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Dr. Ross Hassig

Question for August 2013

How did a warrior put on the skin of an eagle if the bird was smaller than he was? Asked by Edgewood Primary School. Chosen and answered by Dr. Ross Hassig.

Spanish v Aztecs: Codex Duran fol. 30a
Spanish v Aztecs: Codex Duran fol. 30a (Click on image to enlarge)

Although eagle warriors were one of the knightly orders among the Aztecs, the suits they wore just looked like eagles. They were not actually made out of eagle skins. The point of the suits was two-fold. First, they indicated the warrior status of the wearer, and second, the suit was meant to protect the wearer. All Aztec warriors engaged in hand to hand combat wore armor made of quilted cotton. It was usually an inch or two of raw cotton quilted between two pieces of cotton cloth, and in the form of a jerkin, so it protected the trunk of the wearer’s body which was most vulnerable to injuries. If the body cavity was punctured, say by an arrow, the medicine of the day could not treat it adequately if any of those organs, such as the stomach or intestines, were pierced and the man would sicken and die, hence the importance of protecting that part of the body. The arms and legs were not armored.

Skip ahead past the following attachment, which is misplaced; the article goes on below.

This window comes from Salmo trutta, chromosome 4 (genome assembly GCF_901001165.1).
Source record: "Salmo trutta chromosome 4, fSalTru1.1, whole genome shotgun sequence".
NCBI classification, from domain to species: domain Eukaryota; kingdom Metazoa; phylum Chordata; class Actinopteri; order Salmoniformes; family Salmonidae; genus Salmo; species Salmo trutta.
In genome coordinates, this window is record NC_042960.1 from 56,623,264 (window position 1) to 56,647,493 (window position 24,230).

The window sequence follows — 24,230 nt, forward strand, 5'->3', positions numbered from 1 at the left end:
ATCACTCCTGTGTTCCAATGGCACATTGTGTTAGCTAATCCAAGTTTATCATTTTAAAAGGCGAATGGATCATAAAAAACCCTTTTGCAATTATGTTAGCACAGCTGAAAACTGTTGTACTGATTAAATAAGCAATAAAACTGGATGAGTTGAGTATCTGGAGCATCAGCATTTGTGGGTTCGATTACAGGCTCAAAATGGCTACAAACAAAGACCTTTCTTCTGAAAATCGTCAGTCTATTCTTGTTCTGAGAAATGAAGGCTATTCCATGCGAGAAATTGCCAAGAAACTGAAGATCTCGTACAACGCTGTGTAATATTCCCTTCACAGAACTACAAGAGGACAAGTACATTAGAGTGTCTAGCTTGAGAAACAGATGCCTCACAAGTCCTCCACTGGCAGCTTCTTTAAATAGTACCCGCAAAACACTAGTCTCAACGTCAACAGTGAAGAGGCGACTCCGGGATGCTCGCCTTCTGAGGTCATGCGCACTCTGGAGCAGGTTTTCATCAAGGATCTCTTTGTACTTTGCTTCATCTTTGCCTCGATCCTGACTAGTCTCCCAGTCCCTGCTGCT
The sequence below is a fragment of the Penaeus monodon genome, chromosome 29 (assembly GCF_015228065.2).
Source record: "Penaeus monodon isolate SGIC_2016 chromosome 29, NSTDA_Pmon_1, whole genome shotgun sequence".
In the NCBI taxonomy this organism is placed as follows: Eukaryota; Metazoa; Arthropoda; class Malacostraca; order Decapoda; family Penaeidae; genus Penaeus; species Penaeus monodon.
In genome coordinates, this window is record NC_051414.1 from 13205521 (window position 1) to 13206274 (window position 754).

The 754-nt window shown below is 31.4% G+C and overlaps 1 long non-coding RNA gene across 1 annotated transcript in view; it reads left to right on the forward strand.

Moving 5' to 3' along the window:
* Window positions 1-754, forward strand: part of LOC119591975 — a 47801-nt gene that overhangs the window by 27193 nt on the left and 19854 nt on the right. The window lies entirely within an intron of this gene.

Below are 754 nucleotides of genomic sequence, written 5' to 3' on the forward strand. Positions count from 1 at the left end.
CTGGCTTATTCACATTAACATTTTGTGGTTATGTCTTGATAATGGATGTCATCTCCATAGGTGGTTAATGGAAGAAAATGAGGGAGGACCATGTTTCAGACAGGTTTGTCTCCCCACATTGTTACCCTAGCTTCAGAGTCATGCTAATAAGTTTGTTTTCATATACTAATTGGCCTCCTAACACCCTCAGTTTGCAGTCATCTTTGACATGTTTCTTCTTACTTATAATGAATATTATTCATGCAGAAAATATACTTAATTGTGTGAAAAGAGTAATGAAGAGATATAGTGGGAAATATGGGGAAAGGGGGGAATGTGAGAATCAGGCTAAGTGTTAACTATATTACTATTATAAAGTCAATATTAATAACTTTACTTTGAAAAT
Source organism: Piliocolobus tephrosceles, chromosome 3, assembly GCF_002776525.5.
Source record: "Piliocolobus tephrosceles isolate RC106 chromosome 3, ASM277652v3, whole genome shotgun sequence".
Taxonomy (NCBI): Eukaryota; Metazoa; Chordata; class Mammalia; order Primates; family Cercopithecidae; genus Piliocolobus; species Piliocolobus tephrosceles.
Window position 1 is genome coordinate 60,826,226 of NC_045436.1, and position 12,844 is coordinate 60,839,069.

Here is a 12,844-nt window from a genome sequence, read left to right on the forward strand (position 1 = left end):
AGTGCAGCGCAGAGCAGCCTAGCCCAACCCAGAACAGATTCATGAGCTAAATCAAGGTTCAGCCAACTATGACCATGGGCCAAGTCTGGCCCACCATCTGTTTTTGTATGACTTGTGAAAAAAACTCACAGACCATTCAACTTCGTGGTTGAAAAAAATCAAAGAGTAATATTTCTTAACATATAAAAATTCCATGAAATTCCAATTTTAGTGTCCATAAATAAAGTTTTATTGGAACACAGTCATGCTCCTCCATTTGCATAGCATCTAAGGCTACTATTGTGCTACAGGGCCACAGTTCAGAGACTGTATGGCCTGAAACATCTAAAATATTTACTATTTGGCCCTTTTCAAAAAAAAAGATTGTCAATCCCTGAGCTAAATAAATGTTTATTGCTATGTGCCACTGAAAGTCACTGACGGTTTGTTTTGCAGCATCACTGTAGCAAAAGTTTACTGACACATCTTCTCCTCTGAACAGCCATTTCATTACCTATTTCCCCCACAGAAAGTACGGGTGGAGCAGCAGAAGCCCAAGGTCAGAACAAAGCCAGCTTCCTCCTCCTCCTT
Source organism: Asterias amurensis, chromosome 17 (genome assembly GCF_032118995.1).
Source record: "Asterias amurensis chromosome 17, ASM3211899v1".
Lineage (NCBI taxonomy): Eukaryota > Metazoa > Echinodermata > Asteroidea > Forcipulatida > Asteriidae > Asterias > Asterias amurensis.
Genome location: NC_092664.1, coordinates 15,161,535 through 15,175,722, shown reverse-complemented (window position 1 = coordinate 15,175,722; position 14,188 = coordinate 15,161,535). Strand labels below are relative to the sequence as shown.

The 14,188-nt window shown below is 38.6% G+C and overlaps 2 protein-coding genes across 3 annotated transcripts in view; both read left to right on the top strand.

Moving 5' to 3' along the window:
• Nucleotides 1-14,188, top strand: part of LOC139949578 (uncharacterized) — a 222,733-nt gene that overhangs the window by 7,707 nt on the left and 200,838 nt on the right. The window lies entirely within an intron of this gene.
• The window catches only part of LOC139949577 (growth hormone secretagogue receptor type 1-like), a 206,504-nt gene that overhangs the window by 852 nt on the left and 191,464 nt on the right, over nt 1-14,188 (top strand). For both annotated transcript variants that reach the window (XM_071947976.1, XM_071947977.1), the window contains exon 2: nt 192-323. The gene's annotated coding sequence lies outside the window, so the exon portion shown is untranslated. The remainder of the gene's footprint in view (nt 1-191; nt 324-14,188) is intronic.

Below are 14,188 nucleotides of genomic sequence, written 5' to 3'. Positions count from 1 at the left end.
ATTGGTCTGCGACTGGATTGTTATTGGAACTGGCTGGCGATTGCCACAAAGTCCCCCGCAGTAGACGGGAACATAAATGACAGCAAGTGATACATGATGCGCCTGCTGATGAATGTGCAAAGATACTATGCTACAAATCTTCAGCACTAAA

An artist’s impression of Aztec cotton body armour
An artist’s impression of Aztec cotton body armour (Click on image to enlarge)

In an earlier civilization, at Teotihuacan, full body armor was used in the fifth through seventh centuries, but combat then did not involve the swords and thrusting spears used by the later Aztecs, so the point was full protection without as much need for agility. After Teotihuacan, nobody used full body armor because more hand-to-hand weapons were used and it would slow the wearer down. Also, cotton couldn’t grow in the climate of central Mexico and it had to be imported from more tropical coastal regions, which made it very expensive. Anyway, the eagle suits covered the limbs, but did not especially protect them. The eagle suits, like most of the other warriors suits, were made out of cloth - undoubtedly cotton, although none have survived to be examined - and then covered with whatever was appropriate to the wearer, appropriately colored feathers in the case of eagle warriors, though not likely with actual eagle feathers, most of which would be too large and inflexible for the suits.

Picture sources:-
• Main picture: scanned from our own copy of Códice Durán - Historia de las Indias de Nueva España e Islas de Tierra Firme, Arrendedora Internacional, Mexico City, 1990
• Aztec body armour: illustration by Adam Hook, courtesy of Osprey Publishing.

Dr. Ross Hassig has answered 4 questions altogether:

When the Aztecs went to war, did they use any [special] tactics?

Did the Aztecs believe in going to war BEFORE they reached and settled in Tenochtitlan?

Why did Aztec shields have patterns on them?

How did a warrior put on the skin of an eagle if the bird was smaller than he was?

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